Borders said he hopes to hold the position for as long as possible and will wait to fully understand the operation of TSM before he makes any significant changes.

Hammat said she knows with Borders’ previous experience, she is leaving her staff in the right hands.

“The job entails having great administrative oversight but also letting competent people do their job,” Hammat said.
“I feel like we’ve done the right thing by hiring Gary.”

Hammat said budget issues and reorganization challenges filled the past 20 months when she served as interim director, but she feels sure Gary and the staff will continue strong.

Former Daily Texan editor-in-chief Lauren Winchester said the Texan is cutting its summer printing schedule because of the budget cuts TSM faces.

“We couldn’t afford to keep the paper printing five days a week this summer,” Winchester said. “We considered doing this since last summer but we were able to put it off until this one.”

Winchester said financial concerns caused the reduction, but the Texan staff hopes that by only printing two days a week they can be pushed toward the necessary online mind-set. The Texan will resume daily printing in
the fall.

Daily Texan editor-in-chief Viviana Aldous said this summer, the staff will focus on creating a more prominent and effective online presence for the Texan.

“We are trying to use our website as a breathing, living thing that responds to our readership,” Aldous said. “We are hoping to expand our coverage for more effective and productive use of the website and digital media.”

Student photographers for The Daily Texan lost their long-time adviser Friday and several other UT student media employees lost their jobs to budget cuts as student publications compensate for declining ad revenue.

The Texas Student Media Board of Operating Trustees, the body that oversees The Daily Texan, Texas Student Television and other student publications, passed recommendations at Friday’s meeting to trim personnel for a savings of $190,000 and to open a bid to outsource delivery of The Daily Texan.

The recommendations still must be approved by Juan Gonzales, the Vice President for Student Affairs, so students who disagree with the opinion of the board can potentially appeal.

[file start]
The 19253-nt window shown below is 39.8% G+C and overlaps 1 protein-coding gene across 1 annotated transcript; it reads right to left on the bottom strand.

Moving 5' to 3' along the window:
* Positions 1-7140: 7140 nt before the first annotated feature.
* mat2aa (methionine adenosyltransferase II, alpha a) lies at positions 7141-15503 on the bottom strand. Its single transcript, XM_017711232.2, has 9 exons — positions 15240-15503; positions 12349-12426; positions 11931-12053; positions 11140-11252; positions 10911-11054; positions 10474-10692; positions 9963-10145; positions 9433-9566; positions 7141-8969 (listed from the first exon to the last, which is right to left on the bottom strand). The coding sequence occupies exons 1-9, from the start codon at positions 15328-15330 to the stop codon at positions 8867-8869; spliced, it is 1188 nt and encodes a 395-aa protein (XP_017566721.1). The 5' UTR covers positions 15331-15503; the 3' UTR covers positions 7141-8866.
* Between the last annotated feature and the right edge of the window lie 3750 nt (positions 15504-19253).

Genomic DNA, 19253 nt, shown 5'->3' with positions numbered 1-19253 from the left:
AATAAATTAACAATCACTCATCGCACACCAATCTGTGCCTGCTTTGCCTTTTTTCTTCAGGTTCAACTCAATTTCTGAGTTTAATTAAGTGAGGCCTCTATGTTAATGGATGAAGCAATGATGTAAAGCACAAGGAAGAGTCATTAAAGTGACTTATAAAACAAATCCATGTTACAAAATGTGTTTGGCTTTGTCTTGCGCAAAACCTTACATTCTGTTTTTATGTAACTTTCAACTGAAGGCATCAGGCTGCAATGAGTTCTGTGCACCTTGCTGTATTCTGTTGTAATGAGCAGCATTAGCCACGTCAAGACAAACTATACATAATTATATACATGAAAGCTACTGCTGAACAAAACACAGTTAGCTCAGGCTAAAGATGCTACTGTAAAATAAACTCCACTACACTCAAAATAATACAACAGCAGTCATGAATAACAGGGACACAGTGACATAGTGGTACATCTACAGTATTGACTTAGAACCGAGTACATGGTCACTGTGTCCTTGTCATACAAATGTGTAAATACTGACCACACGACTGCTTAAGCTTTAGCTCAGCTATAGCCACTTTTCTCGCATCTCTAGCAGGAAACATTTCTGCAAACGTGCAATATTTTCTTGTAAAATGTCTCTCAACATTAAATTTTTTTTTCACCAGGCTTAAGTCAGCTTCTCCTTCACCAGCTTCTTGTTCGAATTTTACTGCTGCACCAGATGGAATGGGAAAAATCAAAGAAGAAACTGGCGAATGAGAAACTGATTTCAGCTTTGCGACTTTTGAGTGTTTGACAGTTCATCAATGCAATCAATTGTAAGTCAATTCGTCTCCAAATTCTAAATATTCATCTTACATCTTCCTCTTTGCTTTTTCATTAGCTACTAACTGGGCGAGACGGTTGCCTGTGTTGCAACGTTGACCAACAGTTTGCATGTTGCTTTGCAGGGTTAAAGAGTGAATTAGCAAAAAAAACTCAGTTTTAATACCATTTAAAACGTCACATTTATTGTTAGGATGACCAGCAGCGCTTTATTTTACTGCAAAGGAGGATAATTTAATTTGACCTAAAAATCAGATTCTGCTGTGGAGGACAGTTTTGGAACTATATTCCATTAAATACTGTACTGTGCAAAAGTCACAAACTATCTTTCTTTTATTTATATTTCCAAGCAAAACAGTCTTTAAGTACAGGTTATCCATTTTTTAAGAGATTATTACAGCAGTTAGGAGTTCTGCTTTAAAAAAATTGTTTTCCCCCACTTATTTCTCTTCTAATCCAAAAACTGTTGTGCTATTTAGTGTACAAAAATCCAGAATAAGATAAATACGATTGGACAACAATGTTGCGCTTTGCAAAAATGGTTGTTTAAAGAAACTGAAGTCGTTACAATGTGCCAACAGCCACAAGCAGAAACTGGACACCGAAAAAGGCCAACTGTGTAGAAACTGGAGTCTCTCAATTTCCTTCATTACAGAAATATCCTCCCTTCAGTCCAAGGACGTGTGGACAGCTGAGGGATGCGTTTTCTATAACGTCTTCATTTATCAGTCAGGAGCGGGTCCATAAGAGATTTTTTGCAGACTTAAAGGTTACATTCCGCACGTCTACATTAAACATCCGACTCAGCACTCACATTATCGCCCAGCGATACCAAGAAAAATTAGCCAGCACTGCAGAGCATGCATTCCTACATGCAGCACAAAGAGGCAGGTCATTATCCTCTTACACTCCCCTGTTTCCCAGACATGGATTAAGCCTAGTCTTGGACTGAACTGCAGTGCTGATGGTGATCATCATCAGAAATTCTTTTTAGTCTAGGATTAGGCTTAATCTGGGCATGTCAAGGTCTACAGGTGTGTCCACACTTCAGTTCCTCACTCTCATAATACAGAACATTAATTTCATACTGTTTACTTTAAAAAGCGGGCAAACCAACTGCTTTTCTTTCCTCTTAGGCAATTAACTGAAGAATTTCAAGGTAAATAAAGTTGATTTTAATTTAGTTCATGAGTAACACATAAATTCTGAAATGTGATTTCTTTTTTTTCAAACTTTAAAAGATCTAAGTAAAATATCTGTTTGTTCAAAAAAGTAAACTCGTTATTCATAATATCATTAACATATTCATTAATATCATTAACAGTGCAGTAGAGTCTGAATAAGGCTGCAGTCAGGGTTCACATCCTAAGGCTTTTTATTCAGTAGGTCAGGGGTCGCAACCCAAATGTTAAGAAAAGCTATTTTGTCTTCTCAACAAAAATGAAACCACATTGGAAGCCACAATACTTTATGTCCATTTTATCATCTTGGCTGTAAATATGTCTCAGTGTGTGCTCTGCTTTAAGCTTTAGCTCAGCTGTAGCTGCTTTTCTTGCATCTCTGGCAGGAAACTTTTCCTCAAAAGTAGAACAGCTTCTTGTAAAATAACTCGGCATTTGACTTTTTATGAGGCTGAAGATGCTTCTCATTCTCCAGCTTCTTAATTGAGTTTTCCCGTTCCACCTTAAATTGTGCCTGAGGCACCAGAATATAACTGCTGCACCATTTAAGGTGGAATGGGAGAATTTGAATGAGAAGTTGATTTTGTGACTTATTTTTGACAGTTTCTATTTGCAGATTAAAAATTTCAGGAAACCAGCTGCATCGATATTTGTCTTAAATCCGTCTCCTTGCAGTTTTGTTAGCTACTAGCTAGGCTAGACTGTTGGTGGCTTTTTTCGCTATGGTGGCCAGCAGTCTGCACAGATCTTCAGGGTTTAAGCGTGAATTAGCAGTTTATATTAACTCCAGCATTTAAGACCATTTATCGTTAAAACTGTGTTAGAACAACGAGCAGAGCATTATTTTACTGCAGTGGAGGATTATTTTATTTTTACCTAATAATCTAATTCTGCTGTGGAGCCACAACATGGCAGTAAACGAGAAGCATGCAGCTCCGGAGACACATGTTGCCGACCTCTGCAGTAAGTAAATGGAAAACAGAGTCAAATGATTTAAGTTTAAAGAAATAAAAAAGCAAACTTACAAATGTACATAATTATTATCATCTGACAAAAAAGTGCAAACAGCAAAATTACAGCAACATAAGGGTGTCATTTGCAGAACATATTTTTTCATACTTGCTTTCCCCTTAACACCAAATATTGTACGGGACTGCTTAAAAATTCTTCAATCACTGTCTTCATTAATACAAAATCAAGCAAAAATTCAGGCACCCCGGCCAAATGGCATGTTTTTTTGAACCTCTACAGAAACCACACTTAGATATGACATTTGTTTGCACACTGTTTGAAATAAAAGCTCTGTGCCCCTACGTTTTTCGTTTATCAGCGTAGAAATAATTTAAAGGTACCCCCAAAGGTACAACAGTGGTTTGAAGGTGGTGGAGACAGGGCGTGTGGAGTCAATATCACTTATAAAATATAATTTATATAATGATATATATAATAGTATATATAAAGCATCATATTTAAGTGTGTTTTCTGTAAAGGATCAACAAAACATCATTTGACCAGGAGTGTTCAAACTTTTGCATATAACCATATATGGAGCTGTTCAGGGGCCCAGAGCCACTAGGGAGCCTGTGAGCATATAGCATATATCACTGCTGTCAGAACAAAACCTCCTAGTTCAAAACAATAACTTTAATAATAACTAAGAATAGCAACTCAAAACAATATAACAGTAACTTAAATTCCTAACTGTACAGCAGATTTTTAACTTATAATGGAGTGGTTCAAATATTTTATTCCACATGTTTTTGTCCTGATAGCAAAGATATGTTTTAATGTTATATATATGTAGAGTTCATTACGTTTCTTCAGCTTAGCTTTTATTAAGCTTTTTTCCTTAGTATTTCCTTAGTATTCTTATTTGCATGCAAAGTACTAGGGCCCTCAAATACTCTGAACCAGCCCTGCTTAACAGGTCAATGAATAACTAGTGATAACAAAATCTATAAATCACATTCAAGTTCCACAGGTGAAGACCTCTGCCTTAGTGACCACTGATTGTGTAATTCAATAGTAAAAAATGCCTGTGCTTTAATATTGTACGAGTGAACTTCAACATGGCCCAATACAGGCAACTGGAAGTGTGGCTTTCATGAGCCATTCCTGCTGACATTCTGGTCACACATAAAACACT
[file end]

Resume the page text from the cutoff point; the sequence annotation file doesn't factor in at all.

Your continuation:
Jennifer Hammat, interim director of TSM, said the organization has a $500,000 budget deficit, so in order to retain the quality of UT’s student media, jobs had to be sacrificed to offset ad revenue losses.

“We’re going to have growing pains, we’re going to learn and there will be days where we struggle,” Hammat said. “In May, we’ll know a lot more. But I think we’ll also know if we made the right reductions to offset the losses that we’re looking at.”

Three delivery truck drivers, a web master, a photo adviser and other administrative employees will lose their jobs in December.

John Foxworth, the Daily Texan photo adviser since 1994, said he thought his job reduction was a done deal before he spoke to the board.

“It was supposed to be a position argument and it turned into more of a personnel thing — even though the board said they weren’t going to go there,” Foxworth said. “When I agreed to have it in open session, the interim director proceeded to say there was a personnel issue and then declined to speak about it, which put a black mark on me right away.”

Foxworth said the photo department will have a difficult transition period after he leaves.

“I was available at all hours of the week, and they won’t have that luxury anymore,” he said.

The reductions came as a part of a restructuring of TSM that will include the creation of a new job — multimedia adviser ­­­— and the consolidation of others. The position will act as an adviser to the photo and multimedia departments as well as consult on website production.

Wanda Cash, a journalism professor and member of the TSM board, said the most appealing aspect of the restructured organization is one of the new consolidated positions, the senior program coordinator, which will advise each student publication.

“The position offers us, for the first time, coordination, cooperation and convergence between all the different elements of our media conglomerate,” Cash said.

Lindsey Powers, the only member of the TSM board who voted against the restructuring, said current students did not have enough input into the decision to cut personnel.

During the meeting, Daily Texan photo editor Lauren Gerson said although Hammat performed a job evaluation, no one in the photo department was consulted. Gerson said the department depends on the adviser for equipment checkout, photography advice and camera quality.